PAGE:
Effect Of Vitamin C On Blood Glucose, Serum Lipids & Serum Insulin In Type 2 Diabetes Patients.

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The Effects Of Ginger On Fasting Blood Sugar, Hemoglobin A1c, And Lipid Profiles In Patients With Type 2 Diabetes

Background: Lipid and glycemic abnormalities are prevalent in diabetes leading to long term complications. Use of safe and natural foods instead of medications is now considered by many scientists. Objectives: This study aimed at determining the effect of ginger on lipid and glucose levels of patients with type 2 diabetes mellitus. Methods: In a double‐blind placebo-controlled trial, 50 patients with type 2 diabetes were randomly allocated to 2 groups of intervention (n = 25) and placebo (n = 25). Each patient received 2000 mg per day of ginger supplements or placebo for 10 weeks. Serum levels of fasting blood sugar (FBS), total cholesterol (TC), triacylglycerol (TG), low density lipoprotein cholesterol (LDL-C), high density lipoprotein cholesterol (HDL-C), and glycosylated hemoglobin (HbA1C) were analyzed. Daily dietary intakes and anthropometric parameters were also determined. Results: Data from 45 patients were analyzed (23 patients in the ginger group and 22 patients in the control group) at the end of the study. Ginger consumption significantly reduced serum levels of fasting blood glucose (-26.30 ± 35.27 vs. 11.91 ± 38.58 mg/dl; P = 0.001) and hemoglobin A1C (-0.38 ± 0. Continue reading >>

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Popular Questions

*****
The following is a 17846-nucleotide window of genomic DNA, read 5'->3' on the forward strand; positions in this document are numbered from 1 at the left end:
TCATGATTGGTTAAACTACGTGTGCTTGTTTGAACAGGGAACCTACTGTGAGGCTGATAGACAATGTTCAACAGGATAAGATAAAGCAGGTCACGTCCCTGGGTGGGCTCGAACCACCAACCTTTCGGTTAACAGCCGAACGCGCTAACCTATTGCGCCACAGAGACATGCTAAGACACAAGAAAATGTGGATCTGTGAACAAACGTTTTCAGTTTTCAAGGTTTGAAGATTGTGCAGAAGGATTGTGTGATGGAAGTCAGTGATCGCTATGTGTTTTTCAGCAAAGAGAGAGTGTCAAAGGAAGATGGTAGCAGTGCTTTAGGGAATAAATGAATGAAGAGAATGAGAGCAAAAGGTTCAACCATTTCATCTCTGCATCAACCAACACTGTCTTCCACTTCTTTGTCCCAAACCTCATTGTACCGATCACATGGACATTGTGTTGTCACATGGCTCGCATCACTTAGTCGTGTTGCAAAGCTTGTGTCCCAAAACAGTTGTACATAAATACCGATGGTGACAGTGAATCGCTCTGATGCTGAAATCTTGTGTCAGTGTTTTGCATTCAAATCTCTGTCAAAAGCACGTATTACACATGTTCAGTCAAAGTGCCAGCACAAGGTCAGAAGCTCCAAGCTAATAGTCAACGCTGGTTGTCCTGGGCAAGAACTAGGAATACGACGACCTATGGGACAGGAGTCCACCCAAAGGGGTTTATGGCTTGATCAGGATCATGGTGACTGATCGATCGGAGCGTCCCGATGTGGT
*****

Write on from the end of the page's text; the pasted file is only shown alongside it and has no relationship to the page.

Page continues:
1. jdm1217

    Vitamin C Raising Baseline Blood Sugar?

    I'm reasonably certain that taking 2 - 3 grams of vitamin C per day has raised by baseline BG by something like 10 points on average. I don't think it's had much effect on PP levels, but I don't check them as much. Has anyone else experienced this?
    I'm tapering it down and will go off it completely and see if it reverses. More on that later.

  2. kulkulkan

    I have been taking 2g per day for about 4 months now and haven't seen any increase in BG (BG has declined although likely not due to Vitamin C). All of the smaller controlled studies on VItamin C at higher dosages that I have read suggest that it should lower FBG and A1C (at 500mg or higher dose).
    The pharmokinetics of Vitamin is as such that only 400mg at most can be absorbed at any given time, so doesn't make sense to dose higher at once unless you are taking liposomal form. I typically do 500mg with two meals and 1g (timed release) with lunch. I would taper down by cutting down dosages that you are taking with each meal.

  3. PeterPumper

    I would wonder more about the fillers in the pills/capsules than the Vit C itself.

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